The Insurance Institute for highway Safety released a report last week with their findings on how well mid-sized cars performed with their rigorous new crash test. Some of the findings were unsettling to the average car buyer because one of the most highly regarded brands, Toyota, seem to have failed miserably in this particular test. Not only did the new Toyota Camry receive a “poor” rating for the Frontal Small Overlap Crash Test, the Toyota Prius V also received a “poor” rating, according to the institute.
This test is designed to see how cars would react in the event of a crash this test is designed to simulate; collisions into light poles, trees, and abutments. Cars have been getting better with the moderate overlap tests, but there have been some trends in which cars involved in these types of accidents have resulted from severe injury. The collision seems to “bypass” the safety structure built into the front end, with the passenger cell being subject to greater crash forces because of it.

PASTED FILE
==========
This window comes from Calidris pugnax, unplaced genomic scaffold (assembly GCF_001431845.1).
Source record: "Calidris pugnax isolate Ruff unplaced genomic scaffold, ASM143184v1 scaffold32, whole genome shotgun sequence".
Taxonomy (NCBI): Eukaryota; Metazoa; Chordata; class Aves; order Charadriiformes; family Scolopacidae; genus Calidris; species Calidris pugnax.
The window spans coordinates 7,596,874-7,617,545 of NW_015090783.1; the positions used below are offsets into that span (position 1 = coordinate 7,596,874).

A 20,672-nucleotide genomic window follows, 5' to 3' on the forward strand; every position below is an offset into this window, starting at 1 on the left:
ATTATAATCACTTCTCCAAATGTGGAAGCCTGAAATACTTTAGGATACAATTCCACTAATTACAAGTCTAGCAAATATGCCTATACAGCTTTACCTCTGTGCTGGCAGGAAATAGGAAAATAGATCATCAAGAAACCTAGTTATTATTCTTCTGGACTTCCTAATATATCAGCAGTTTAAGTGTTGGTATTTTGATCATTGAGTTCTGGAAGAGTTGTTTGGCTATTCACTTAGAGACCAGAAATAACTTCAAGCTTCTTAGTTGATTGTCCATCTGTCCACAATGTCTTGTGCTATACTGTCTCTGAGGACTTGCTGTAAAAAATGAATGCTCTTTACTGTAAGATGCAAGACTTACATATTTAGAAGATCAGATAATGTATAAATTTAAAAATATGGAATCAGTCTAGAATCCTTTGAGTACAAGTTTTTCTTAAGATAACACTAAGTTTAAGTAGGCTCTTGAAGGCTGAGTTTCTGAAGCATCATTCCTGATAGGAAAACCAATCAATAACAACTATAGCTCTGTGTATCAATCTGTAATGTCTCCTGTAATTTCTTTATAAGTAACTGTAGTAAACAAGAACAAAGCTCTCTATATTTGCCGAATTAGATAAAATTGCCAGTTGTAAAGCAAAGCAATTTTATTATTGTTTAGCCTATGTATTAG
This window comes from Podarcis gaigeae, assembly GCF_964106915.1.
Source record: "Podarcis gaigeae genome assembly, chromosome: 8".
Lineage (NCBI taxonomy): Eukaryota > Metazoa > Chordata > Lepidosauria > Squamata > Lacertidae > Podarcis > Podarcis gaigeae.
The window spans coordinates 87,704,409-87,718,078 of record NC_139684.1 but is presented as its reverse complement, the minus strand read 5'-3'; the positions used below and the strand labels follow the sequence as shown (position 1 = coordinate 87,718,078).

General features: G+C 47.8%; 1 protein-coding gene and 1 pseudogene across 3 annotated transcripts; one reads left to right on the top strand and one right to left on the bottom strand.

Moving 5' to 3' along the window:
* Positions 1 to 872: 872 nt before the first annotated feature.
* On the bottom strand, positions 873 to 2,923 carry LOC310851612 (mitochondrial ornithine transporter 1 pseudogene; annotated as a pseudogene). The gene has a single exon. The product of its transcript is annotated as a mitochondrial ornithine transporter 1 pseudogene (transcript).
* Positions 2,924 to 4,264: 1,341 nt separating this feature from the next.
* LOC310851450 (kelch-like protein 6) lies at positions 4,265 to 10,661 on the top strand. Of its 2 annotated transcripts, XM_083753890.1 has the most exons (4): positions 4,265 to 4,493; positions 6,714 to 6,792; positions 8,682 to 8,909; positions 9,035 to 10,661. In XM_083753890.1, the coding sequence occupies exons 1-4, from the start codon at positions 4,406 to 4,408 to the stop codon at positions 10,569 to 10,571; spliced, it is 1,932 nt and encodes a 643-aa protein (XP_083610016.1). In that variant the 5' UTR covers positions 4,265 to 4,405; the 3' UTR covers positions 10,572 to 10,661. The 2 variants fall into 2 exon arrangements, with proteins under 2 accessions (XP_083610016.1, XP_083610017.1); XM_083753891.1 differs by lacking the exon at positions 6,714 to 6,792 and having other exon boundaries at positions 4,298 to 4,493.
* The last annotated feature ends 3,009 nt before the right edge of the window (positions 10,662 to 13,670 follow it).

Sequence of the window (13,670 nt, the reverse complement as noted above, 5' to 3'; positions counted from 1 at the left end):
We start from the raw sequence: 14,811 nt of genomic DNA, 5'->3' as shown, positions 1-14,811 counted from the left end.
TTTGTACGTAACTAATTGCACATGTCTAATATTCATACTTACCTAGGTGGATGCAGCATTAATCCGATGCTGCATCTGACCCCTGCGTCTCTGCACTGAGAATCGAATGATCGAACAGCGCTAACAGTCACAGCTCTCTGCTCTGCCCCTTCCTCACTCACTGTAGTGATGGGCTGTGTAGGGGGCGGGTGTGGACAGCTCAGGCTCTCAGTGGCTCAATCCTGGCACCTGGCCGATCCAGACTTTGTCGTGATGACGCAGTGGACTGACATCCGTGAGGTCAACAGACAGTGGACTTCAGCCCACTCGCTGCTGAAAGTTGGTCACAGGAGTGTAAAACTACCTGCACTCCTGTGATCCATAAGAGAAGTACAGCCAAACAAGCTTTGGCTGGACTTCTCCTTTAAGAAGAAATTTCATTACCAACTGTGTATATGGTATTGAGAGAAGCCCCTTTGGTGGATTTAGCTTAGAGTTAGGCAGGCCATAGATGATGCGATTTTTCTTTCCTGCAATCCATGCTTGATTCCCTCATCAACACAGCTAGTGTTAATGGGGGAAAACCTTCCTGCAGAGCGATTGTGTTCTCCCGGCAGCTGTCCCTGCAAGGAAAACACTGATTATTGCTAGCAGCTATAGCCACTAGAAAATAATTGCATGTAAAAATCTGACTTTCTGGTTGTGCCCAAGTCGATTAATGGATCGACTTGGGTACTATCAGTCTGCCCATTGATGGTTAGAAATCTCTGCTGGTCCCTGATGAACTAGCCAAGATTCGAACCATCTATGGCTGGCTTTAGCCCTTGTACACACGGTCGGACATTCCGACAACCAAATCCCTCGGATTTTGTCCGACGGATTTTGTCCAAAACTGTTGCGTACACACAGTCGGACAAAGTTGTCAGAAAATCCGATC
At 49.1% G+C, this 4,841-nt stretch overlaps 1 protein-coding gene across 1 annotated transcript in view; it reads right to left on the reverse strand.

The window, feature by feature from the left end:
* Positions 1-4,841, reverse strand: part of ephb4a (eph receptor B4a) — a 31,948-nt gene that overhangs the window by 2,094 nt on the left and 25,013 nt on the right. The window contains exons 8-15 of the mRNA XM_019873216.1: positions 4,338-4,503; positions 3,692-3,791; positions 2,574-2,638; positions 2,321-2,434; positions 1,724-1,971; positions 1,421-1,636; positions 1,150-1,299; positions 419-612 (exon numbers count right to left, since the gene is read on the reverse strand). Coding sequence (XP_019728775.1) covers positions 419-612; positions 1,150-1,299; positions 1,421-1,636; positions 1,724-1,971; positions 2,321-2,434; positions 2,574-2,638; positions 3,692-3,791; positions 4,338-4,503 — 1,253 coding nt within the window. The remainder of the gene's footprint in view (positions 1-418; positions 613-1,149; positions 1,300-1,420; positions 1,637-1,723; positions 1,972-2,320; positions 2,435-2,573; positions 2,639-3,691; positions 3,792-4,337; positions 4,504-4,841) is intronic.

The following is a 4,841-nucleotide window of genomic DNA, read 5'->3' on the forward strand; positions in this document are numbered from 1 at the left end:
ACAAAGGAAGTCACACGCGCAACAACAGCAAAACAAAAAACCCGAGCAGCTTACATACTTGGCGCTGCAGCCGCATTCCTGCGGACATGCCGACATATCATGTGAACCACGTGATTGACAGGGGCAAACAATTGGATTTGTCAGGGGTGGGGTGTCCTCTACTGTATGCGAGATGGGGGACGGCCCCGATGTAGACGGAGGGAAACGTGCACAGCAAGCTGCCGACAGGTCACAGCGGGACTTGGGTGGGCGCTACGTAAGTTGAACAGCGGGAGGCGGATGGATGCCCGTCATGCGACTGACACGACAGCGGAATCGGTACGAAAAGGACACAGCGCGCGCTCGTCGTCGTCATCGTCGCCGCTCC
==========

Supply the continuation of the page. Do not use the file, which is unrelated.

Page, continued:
So far, the institute has tested a group of mid-sized moderately priced vehicles (Accord, Camry, Sonata, etc), and mid-sized near luxury vehicles (Infiniti G Series, Lexus IS Series, and the outgoing Lincoln MK-Z), and come March, they will release their findings on several CUVs. When purchasing a family vehicle, car buyers are not only comparing price, features, and reliability, but are now looking at the crash test scores before they purchase. The question is this; Would you reject a car make solely on a poor crash test rating?